The earliest reference to a settlement at Delhi is found in the epic Mahabharata (a narrative about the descendants of the prince Bharata), which mentions a city called Indraprastha, built about 1400 BC under the direction of Yudhisthira, a Pandava king, on a huge mound somewhere between the sites where the historic Old Fort (Purana Qilah) and Humāyūn's Tomb were later to be located. Although nothing remains of Indraprastha, according to legend it was a thriving city. The first reference to the place-name Delhi, as already mentioned, seems to have been made in the 1st century BC, when Raja Dhilu built a city near the site of the future Qutb Minar and named it for himself. Thereafter Delhi faced many vicissitudes and did not reemerge into prominence until the 12th century AD, when it became the capital of the Cauhan (Cahamana) ruler Prthviraja III. After the defeat of Prthviraja in the late 12th century, the city passed into Muslim hands. Quṭb al-Dīn Aybak, founder of the Muʿizzī (Slave) dynasty and builder of the famous tower Qutb Minar (completed in the early 13th century), also chose Delhi as his capital.

      ʿAlāʾ al-Dīn Khaljī (reigned 1296–1316) built the second city of Delhi at Siri, a short distance northeast of the Qutb Minar. The third city of Delhi was built by Ghiyāth al-Dīn Tughluq (1320–25) at Tughlakabad but had to be abandoned in favour of the old site near the Qutb Minar because of a scarcity of water. His successor, Muḥammad ibn Tughluq, extended the city farther northeast and built new fortifications around it. It then became the fourth city of Delhi, under the name Jahanpanah. These new settlements were located between the old cities near the Qutb Minar and Siri Fort. Muḥammad ibn Tughluq's successor, Fīrūz Shah Tughluq, abandoned this site altogether and in 1354 moved his capital farther north near the ancient site of Indraprastha and founded the fifth city of Delhi, Firuzabad, which was situated in what is now the Firoz Shah Kotla area.

      After the invasion and sack of Delhi by Timur (Tamerlane) at the end of the 14th century, the last of the sultan kings moved the capital to Agra, so that Delhi's importance was temporarily diminished. Bābur, the first Mughal (Mughal Dynasty) ruler, reestablished Delhi as the seat of his empire in 1526. His son Humāyūn built a new city, Din Panah, on the site between Firoz Shah Kotla and the Purana Qila. Shēr Shah, who overthrew Humāyūn in 1540, razed Din Panah to the ground and built his new capital, the Sher Shahi (Purana Qila), as the sixth city of Delhi.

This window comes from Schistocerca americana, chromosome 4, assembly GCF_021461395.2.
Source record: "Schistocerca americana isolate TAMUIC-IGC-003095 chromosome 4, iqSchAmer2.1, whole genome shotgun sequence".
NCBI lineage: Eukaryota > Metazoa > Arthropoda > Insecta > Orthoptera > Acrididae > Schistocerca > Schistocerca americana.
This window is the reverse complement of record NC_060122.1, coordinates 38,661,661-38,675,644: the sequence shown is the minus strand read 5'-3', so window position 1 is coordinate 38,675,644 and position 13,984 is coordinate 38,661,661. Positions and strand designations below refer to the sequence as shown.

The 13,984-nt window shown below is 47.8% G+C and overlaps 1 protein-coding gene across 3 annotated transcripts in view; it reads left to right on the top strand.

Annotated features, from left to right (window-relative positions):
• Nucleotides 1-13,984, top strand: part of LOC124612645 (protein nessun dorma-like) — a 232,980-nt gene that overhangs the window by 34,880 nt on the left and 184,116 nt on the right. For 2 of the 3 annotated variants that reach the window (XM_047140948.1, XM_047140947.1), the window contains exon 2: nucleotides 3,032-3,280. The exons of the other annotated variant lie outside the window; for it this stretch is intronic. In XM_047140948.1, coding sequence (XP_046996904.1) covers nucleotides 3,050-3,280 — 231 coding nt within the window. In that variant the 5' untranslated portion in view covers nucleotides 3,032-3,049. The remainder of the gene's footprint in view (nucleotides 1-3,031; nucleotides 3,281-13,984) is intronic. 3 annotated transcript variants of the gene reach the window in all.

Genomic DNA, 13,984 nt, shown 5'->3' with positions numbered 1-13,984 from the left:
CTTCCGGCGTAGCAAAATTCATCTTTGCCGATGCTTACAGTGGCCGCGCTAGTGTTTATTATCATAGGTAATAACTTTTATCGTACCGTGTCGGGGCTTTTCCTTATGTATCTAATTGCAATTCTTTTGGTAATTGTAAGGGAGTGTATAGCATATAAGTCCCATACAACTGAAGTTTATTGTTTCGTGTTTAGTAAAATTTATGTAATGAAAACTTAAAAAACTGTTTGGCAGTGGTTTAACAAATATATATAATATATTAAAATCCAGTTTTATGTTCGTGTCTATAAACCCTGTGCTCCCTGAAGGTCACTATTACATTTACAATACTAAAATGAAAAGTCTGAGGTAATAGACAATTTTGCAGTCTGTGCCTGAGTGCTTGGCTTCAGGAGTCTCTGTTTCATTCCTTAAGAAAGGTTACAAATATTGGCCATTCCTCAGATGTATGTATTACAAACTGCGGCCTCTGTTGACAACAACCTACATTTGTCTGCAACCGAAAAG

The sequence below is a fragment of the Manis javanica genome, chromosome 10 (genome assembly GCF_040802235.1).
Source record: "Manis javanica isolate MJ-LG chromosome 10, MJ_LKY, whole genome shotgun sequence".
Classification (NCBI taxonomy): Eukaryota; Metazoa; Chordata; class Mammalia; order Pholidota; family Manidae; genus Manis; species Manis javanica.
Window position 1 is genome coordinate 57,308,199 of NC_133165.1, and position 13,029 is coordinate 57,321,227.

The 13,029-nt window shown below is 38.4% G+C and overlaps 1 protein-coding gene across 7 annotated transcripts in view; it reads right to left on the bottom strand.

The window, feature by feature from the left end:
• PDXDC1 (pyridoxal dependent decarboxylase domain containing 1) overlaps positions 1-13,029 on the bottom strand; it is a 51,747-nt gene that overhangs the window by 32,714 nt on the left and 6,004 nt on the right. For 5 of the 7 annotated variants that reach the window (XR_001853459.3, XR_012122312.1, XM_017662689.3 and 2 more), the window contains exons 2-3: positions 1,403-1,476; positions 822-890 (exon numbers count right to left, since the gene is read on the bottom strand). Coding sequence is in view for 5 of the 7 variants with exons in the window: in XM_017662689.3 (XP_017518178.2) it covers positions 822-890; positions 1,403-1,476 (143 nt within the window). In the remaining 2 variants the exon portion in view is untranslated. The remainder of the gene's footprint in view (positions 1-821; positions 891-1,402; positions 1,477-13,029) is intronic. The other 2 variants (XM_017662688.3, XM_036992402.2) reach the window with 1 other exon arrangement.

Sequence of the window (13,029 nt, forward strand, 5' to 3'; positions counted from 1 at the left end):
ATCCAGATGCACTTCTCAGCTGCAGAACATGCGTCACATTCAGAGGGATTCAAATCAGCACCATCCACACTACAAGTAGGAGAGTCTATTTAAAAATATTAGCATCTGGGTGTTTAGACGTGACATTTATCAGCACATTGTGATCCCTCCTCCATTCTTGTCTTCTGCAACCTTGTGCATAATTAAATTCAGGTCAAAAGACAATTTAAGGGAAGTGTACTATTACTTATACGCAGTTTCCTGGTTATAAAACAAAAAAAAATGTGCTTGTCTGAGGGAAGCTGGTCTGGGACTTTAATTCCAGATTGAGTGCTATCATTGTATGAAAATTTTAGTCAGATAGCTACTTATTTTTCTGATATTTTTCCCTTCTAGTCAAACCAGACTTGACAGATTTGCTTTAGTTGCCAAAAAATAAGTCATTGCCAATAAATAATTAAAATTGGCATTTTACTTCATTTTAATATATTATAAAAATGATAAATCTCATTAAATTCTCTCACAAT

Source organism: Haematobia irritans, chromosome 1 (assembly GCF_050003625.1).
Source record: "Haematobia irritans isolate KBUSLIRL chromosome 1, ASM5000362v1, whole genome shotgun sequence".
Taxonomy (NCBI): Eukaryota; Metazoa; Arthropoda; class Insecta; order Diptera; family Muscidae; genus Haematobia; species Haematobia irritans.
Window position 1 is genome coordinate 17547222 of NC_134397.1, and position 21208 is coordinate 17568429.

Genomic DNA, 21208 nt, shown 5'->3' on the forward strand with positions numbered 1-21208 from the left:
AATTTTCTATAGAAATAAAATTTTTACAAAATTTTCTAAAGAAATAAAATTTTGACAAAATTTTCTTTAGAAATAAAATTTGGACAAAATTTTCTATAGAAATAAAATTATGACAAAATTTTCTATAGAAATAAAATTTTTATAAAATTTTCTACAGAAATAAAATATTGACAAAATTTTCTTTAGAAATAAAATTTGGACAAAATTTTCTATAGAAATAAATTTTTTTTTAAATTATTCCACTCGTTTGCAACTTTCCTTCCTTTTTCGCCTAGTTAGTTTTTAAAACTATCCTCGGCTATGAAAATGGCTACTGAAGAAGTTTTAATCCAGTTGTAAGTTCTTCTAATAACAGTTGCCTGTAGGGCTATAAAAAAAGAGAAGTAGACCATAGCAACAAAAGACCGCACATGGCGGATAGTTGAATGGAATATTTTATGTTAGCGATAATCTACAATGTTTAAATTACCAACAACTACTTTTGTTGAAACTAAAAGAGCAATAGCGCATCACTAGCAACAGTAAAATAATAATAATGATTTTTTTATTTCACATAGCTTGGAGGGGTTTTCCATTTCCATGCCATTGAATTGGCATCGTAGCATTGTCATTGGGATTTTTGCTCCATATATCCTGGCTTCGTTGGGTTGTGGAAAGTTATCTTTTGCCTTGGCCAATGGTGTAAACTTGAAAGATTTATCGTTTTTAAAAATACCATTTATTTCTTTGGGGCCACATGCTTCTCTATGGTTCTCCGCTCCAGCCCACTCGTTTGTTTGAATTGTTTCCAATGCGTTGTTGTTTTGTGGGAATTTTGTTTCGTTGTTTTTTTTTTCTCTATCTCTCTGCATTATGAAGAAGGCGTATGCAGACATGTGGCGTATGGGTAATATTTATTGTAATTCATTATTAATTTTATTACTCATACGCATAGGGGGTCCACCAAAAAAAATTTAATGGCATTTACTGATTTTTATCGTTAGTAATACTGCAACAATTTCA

Delhi later again lost importance when the Mughal emperors Akbar (1556–1605) and Jahāngīr (1605–27) moved their headquarters, respectively, to Fatehpur Sikri and Agra, but the city was restored to its former glory and prestige in 1638, when Shah Jahān, Akbar's grandson, laid the foundations of the seventh city of Delhi, Shahjahanabad, which has come to be known as Old Delhi. The greater part of the city is still confined within the space of Shah Jahān's walls, and several gates built during his rule—the Kashmiri Gate, the Delhi Gate, the Turkman Gate, and the Ajmeri Gate—still stand.

      With the fall of the Mughal Empire during the mid-18th century, Delhi again faced many vicissitudes—raids by the Maratha (a people of peninsular India), the invasion by Nāder Shah of Persia, and a brief spell of Maratha rule—before the British arrived in 1803. Under British rule the city flourished, except during the Indian Mutiny in 1857, when the mutineers seized the city for several months, after which British power was restored and Mughal rule ended. In 1912 the British moved the capital of British India from Calcutta to the partially completed New Delhi, the construction of which was finished by 1931.

Vaddiparti Lova Surya Prakasa Rao K.V. Sundaram Vernon Ram
      Since India's independence, Delhi has grown far beyond its original boundaries, spreading north and south along the Yamuna River, spilling onto the river's east bank, expanding over the Delhi ridge to the west, and, eventually, extending beyond the boundaries of the national capital territory into adjacent states. This increase was initially in response to the huge influx of Hindu refugees from Pakistan following partition, but since the early 1950s Delhi began absorbing immigrants from throughout India at an astounding rate. New Delhi, once adjacent to Delhi, is now part of the larger city, as are the sites of the former seats of empire. Between ancient mausoleums and forts have sprouted high-rise towers, commercial complexes, and other aspects of the modern city.